FMCSA Proceeds with Minimum Training Rule for New Truck Drivers

June 08, 2017 by Clarissa Hawes

After numerous delays, the Federal Motor Carrier Safety Administration now plans to proceed with its final rule dictating minimum training rules for new truck drivers.

The agency was set to put the mandate into place but delayed implementation following the Trump Administration’s order in January that froze all pending regulations until further review.

The new training rule still won’t start for years. The compliance date is Feb. 7, 2020.

The American Trucking Associations praised the agency’s publication of the final rule, calling it a “victory for safety and commonsense.”

“This rule will improve highway safety by ensuring that new drivers can properly demonstrate mastery of the knowledge and skills necessary to safely operate a commercial vehicle, rather than by adhering to arbitrary amounts of classroom or behind-the-wheel instruction,” Bill Sullivan, executive vice president for advocacy for ATA, told

FMCSA developed the rule to establish minimum training requirements for first-time applicants for commercial driver’s licenses, or CDLs; drivers seeking to upgrade their CDL to another classification; and truck drivers seeking an endorsement for hazardous materials, passenger or school bus operations for their license for the first time.

The rule combines some behind-the-wheel training with a classroom curriculum. The Owner-Operator Independent Drivers Association and safety industry group, however, say the FMCSA rule is not strong enough. They wanted to see a minimum of 30 hours behind the wheel for new drivers. Such a proposal was included in FMCSA’s Notice of Proposed Rulemaking, but was eliminated from the agency’s final rule issued on Dec. 6, 2016.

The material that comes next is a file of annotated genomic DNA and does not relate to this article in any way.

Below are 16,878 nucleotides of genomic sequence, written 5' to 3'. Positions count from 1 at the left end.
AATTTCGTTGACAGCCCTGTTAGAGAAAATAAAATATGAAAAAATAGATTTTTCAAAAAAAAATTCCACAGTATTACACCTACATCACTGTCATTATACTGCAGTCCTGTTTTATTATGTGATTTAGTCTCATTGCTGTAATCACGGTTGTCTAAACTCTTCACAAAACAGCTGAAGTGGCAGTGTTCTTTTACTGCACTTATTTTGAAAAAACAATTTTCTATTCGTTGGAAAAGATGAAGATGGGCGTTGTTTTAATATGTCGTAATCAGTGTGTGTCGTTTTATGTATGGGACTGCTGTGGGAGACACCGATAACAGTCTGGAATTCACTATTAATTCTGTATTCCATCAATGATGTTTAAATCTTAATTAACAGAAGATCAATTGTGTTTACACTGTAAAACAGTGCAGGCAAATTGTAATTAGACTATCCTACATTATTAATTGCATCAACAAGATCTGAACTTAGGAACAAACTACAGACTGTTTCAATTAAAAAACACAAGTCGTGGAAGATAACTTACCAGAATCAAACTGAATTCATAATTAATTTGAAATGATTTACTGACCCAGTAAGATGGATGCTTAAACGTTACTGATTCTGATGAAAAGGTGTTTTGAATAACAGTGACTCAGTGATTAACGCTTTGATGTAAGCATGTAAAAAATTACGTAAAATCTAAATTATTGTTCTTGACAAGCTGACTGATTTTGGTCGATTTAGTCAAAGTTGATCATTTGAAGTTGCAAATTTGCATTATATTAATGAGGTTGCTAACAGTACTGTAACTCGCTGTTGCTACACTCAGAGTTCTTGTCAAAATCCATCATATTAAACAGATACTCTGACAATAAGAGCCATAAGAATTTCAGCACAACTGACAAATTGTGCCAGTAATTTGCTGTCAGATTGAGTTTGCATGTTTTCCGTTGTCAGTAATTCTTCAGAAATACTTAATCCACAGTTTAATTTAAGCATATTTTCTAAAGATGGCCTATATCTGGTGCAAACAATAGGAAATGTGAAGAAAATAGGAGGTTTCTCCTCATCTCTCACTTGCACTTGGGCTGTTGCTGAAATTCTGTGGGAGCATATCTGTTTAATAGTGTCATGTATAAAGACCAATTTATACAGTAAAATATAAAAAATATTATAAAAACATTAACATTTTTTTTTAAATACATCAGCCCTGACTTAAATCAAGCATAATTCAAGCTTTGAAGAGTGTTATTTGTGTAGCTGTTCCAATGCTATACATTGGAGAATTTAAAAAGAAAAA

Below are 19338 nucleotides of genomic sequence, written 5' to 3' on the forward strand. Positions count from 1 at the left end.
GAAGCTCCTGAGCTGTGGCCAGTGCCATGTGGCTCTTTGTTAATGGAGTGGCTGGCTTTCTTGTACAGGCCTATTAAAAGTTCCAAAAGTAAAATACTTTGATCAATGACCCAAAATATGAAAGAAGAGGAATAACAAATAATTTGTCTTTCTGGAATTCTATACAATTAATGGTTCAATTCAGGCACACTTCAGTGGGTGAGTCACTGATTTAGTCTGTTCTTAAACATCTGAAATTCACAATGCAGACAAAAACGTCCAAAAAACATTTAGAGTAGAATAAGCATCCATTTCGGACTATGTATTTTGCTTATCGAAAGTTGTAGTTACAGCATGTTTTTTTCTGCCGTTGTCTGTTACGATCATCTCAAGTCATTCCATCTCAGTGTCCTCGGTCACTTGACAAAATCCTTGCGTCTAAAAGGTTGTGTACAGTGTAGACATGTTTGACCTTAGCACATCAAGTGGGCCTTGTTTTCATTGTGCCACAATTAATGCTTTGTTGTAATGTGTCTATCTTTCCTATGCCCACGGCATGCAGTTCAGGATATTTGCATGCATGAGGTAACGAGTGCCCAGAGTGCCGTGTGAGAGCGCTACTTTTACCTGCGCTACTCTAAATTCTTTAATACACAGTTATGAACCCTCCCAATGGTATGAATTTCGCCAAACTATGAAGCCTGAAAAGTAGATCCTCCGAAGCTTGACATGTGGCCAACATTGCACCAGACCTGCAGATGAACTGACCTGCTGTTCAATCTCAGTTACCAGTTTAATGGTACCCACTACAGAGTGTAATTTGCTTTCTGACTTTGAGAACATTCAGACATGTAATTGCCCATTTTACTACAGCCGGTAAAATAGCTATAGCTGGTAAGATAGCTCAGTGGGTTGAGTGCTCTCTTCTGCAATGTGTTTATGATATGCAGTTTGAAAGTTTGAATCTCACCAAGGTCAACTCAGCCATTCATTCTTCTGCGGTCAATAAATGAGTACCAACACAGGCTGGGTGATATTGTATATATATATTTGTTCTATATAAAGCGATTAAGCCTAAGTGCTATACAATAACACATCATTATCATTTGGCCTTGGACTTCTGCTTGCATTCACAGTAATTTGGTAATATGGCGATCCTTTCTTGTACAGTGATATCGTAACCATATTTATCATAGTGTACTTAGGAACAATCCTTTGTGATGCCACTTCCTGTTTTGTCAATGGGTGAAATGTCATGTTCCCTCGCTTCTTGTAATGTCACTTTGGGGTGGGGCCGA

“We have supported minimum training standards for decades, including behind-the-wheel training,” Norita Taylor, spokeswoman for OOIDA, told “We think new drivers need as much real-world experience as possible to be prepared to drive a truck – it’s in their best interest and the motoring public’s best interest.”

The FMCSA said it didn’t include minimum behind-the-wheel training hours in its final rule because such a requirement didn’t make fiscal sense and its safety benefits were hard to quantify. The federal agency is required to consider a cost-benefit analysis when it issues a new rule.

“The lack of data directly linking training to improvements in safety outcomes, such as reduced crash frequency or severity, posed a challenge to the Agency, FMCSA said in its final rule.

The agency said adding 30 hours of driver training would only reduce the frequency of crashes involving new drivers by about 3.6 percent.

The rule was mandated by Congress under the Moving Ahead for Progress in the 21st Century – or MAP-21 – highway bill, which was passed in 2012.

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One Response

  1. Bob Stanton

    The ELDT rule is woefully inadequate. The negotiated rulemaking committee which had representatives from many sectors of trucking and good experts in driver training made a compromise reccomendation of a minimum of 30 hours behind the wheel training. Many felt 30 hours was not enough. Any minimum hour requirement was stripped out by the White house Office of Management and Budget for cost issues under the Obama administration.

    Things like…. driving at night is only a classroom topic. Reccomendations from written comments on the proposed rule to require a minimum amount of the behind the wheel training be conducted during hours of darkness were also stripped out.

    We deal with regulation that create huge costs to trucking to comply with but when some pretty common sense things like having a new drivers first experience driving a semi at night be supervised by an experienced driver trainer gets stripped out…. where is the safety benefit.


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